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Antispasmodics are drugs that remove the spasm of the internal hollow organs of the digestive (biliary colic) and urogenital system (renal colic). They do not affect the smooth muscle of blood vessels and bronchi. They are administered for pain originating in the urogenital (eg dysmenorrhea) or digestive system, as well as for migraines, colic, etc.

Classification of Spasmolytics[edit | edit source]

Spasmolytics can be divided into 3 categories according to their mechanism of action:

  • Neurotropic antispasmodics – have a parasympatholytic function.
  • Musculotropic antispasmodics – acts as calcium channel blockers.
  • Spasmoanalgesics – combined preparations enriched with analgesic effect.

Neurotropic antispasmodics[edit | edit source]

Their effect is mediated through their action on the receptors of the autonomic nervous system. The mechanism of action is antagonism of antispasmodics to muscarinic receptors, ie. parasympatholytics. We can divide them into non-selective and selective: Non-selective antispasmodics block non-specific muscarinic receptors. In contrast, selective antispasmodics act on specific muscarinic receptors.

Non-selective[edit | edit source]

  • Atropine – not used for many side effects.
  • Butylscopolamine – used mainly for gallbladder or renal colic . However, it is poorly absorbed from the intestine, so parenteral administration is suitable for it.
  • Ipratropium

Selektive[edit | edit source]

  • Pirenzepine – is no longer used in our country.

Musculotropic antispasmodics[edit | edit source]

Unlike the previous ones, these antispasmodics also induce relaxation of the vascular smooth muscle. As before, we can divide them into 2 groups. The first group are papaverine-type antispasmodics, which slow down cAMP degradation by inhibiting phosphodiesterase, thus increasing cAMP levels and inducing muscle relaxation. The second group are calcium channel blocking antispasmodics.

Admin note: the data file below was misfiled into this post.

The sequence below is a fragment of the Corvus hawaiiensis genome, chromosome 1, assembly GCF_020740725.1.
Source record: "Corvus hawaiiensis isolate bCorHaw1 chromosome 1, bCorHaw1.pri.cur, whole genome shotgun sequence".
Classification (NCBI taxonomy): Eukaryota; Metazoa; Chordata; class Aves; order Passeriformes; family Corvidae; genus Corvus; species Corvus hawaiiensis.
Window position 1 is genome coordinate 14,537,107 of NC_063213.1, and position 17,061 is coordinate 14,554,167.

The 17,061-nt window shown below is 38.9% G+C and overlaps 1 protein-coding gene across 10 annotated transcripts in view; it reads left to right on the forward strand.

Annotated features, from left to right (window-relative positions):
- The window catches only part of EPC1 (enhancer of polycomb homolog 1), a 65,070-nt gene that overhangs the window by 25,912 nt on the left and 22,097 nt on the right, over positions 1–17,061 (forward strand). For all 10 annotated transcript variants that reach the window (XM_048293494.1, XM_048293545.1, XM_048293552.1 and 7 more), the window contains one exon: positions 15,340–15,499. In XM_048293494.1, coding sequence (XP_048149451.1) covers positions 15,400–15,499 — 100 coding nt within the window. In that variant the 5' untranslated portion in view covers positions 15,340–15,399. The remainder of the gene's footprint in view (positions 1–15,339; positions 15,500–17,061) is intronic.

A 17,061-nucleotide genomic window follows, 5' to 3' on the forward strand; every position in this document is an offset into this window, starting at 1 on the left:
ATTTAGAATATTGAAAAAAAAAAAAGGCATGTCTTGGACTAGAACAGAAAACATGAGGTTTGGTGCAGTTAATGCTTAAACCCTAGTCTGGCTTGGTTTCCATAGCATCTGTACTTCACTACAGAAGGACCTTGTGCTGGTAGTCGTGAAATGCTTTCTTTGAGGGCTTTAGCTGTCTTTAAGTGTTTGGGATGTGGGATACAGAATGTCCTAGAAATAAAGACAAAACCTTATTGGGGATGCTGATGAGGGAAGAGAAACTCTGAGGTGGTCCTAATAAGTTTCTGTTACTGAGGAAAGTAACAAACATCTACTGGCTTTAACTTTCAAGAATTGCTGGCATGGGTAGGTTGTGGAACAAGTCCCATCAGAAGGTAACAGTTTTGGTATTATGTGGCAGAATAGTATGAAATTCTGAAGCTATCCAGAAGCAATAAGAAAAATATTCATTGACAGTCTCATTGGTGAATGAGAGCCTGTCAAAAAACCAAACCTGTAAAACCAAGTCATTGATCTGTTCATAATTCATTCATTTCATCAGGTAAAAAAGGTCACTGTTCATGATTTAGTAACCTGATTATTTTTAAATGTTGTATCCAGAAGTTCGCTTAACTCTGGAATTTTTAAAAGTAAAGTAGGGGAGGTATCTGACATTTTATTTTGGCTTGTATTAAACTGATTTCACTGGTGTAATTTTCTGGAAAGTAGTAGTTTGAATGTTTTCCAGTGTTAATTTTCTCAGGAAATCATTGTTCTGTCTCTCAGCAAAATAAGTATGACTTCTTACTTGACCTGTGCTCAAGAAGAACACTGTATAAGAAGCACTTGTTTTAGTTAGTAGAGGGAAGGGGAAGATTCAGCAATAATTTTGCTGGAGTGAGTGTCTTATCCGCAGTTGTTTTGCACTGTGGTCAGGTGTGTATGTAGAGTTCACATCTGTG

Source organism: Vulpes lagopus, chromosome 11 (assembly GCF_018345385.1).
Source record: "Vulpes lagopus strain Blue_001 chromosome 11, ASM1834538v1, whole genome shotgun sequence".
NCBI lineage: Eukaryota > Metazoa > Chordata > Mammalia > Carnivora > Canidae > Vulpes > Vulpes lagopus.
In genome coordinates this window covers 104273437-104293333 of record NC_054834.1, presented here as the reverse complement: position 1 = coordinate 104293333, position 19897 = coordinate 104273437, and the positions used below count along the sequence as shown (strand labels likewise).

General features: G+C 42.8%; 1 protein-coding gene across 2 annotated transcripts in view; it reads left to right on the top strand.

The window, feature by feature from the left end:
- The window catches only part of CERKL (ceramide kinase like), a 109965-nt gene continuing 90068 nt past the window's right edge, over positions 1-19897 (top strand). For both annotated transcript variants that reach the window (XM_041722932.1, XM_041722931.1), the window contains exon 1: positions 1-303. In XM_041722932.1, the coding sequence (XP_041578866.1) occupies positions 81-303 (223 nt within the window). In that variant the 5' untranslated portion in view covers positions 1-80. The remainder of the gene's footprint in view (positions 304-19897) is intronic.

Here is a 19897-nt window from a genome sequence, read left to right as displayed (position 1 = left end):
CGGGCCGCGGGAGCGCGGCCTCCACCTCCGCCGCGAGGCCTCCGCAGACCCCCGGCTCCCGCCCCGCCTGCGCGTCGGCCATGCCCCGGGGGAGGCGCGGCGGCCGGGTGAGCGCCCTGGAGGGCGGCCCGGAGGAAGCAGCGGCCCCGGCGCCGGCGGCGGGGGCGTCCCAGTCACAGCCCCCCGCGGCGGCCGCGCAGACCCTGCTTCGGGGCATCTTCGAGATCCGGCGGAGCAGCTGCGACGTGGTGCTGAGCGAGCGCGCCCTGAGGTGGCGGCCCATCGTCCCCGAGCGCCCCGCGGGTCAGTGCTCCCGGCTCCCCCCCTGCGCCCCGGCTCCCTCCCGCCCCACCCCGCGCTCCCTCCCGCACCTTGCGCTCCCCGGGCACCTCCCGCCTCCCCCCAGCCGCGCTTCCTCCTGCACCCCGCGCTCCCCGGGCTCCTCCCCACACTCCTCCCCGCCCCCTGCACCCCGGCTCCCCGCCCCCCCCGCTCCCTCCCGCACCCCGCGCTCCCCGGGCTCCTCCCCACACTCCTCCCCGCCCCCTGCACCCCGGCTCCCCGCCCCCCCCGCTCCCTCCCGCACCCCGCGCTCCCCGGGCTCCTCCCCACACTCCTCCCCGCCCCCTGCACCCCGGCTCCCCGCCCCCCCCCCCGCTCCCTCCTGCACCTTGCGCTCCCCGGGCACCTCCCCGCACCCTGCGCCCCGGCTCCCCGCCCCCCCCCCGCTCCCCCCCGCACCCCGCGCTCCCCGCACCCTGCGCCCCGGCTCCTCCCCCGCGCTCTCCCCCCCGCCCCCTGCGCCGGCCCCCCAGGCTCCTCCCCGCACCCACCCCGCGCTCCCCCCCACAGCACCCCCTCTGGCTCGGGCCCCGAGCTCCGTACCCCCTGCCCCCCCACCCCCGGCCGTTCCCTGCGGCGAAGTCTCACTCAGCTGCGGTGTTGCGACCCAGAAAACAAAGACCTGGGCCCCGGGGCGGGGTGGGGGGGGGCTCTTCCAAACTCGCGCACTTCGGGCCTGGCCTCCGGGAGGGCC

Papaverine-type antispasmodics[edit | edit source]

  • Papaverine – is an opium alkaloid, but it has no euphoric or analgesic effect. Due to its low specificity, it is no longer used.
  • Drotaverine (Nospa)
  • Pitofenone (part of Algifen)

Calcium channel blocking antispasmodics[edit | edit source]

  • Pinaverin

Spasmoanalgesics[edit | edit source]

As the name suggests, they are composed of a combination of antispasmodics and analgesics. They are often used in combination with musculotropic antispasmodics. It is necessary to add that this pharmacotherapy is suitable for short-term use (after gynecological operations, biliary colic, etc.). The following analgesics are most often used in combination with antispasmodics:

  • Metamizole
  • Pethidine – however, it has less antispasmodic effects.
  • Tramadol

Indications[edit | edit source]

As mentioned above, the main uses of antispasmodics are in relieving acute pain and spasms of the digestive and urogenital tracts.

Indications for antispasmodics[edit | edit source]

  • Irritable bowel syndrome.
  • Spastic states.
  • Flatulence.
  • Dumping syndrome etc.

Indications for spasmoanalgesics[edit | edit source]

  • Spastic dysmenorrhea.
  • Biliary and renal colic.
  • Chronic pancreatitis, etc.

Contraindications[edit | edit source]

Glaucoma, intestinal atony, benign prostatic hyperplasia, tachycardia, and urinary retention.

Side effects[edit | edit source]

The largest number of side effects are caused by parasympatholytics, a smaller percentage is then caused by opioids – urinary retention, tachycardia or tachyarrhythmias, increased intraocular pressure, excitation, accommodation disorders, toxic megacolon, and paralytic ileus.

References[edit | edit source]

Related articles[edit | edit source]

Source[edit | edit source]

References[edit | edit source]

  • MARTÍNKOVÁ, Jiřina. Pharmacology for medical students. 2., completely reworked. and supplement. Prague: Grada, 2014. 400 pp. ISBN 9788024741574.
  • LÜLLMANN, Heinz, et al. Pharmacology and toxicology. 2nd Czech edition. Prague: Grada, 2004. 725 pp.  ISBN 80-247-0836-1 .